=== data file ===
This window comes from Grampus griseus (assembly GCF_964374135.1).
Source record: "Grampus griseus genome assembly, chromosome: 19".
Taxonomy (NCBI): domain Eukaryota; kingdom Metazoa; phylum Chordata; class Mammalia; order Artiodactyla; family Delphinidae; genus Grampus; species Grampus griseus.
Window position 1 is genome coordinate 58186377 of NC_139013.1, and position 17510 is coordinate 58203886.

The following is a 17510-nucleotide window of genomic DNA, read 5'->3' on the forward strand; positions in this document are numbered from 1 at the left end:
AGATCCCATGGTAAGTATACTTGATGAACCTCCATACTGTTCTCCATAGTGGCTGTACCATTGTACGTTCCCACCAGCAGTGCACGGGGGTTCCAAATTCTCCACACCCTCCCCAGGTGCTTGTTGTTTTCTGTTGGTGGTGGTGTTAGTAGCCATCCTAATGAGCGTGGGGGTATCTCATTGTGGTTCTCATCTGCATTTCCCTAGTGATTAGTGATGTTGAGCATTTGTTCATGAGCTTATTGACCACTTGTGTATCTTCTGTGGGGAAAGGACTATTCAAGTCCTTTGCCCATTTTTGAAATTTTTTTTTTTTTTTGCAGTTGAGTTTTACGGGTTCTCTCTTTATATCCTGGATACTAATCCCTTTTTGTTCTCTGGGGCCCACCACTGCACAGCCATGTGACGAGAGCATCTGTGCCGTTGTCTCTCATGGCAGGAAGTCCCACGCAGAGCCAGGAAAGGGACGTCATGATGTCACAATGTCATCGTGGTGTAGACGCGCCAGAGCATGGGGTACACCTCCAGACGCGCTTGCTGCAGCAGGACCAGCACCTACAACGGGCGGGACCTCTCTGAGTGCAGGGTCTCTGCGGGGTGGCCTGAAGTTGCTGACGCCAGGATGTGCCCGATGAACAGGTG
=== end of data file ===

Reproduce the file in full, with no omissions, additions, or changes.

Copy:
This window comes from Grampus griseus (assembly GCF_964374135.1).
Source record: "Grampus griseus genome assembly, chromosome: 19".
Taxonomy (NCBI): domain Eukaryota; kingdom Metazoa; phylum Chordata; class Mammalia; order Artiodactyla; family Delphinidae; genus Grampus; species Grampus griseus.
Window position 1 is genome coordinate 58186377 of NC_139013.1, and position 17510 is coordinate 58203886.

The following is a 17510-nucleotide window of genomic DNA, read 5'->3' on the forward strand; positions in this document are numbered from 1 at the left end:
AGATCCCATGGTAAGTATACTTGATGAACCTCCATACTGTTCTCCATAGTGGCTGTACCATTGTACGTTCCCACCAGCAGTGCACGGGGGTTCCAAATTCTCCACACCCTCCCCAGGTGCTTGTTGTTTTCTGTTGGTGGTGGTGTTAGTAGCCATCCTAATGAGCGTGGGGGTATCTCATTGTGGTTCTCATCTGCATTTCCCTAGTGATTAGTGATGTTGAGCATTTGTTCATGAGCTTATTGACCACTTGTGTATCTTCTGTGGGGAAAGGACTATTCAAGTCCTTTGCCCATTTTTGAAATTTTTTTTTTTTTTTGCAGTTGAGTTTTACGGGTTCTCTCTTTATATCCTGGATACTAATCCCTTTTTGTTCTCTGGGGCCCACCACTGCACAGCCATGTGACGAGAGCATCTGTGCCGTTGTCTCTCATGGCAGGAAGTCCCACGCAGAGCCAGGAAAGGGACGTCATGATGTCACAATGTCATCGTGGTGTAGACGCGCCAGAGCATGGGGTACACCTCCAGACGCGCTTGCTGCAGCAGGACCAGCACCTACAACGGGCGGGACCTCTCTGAGTGCAGGGTCTCTGCGGGGTGGCCTGAAGTTGCTGACGCCAGGATGTGCCCGATGAACAGGTG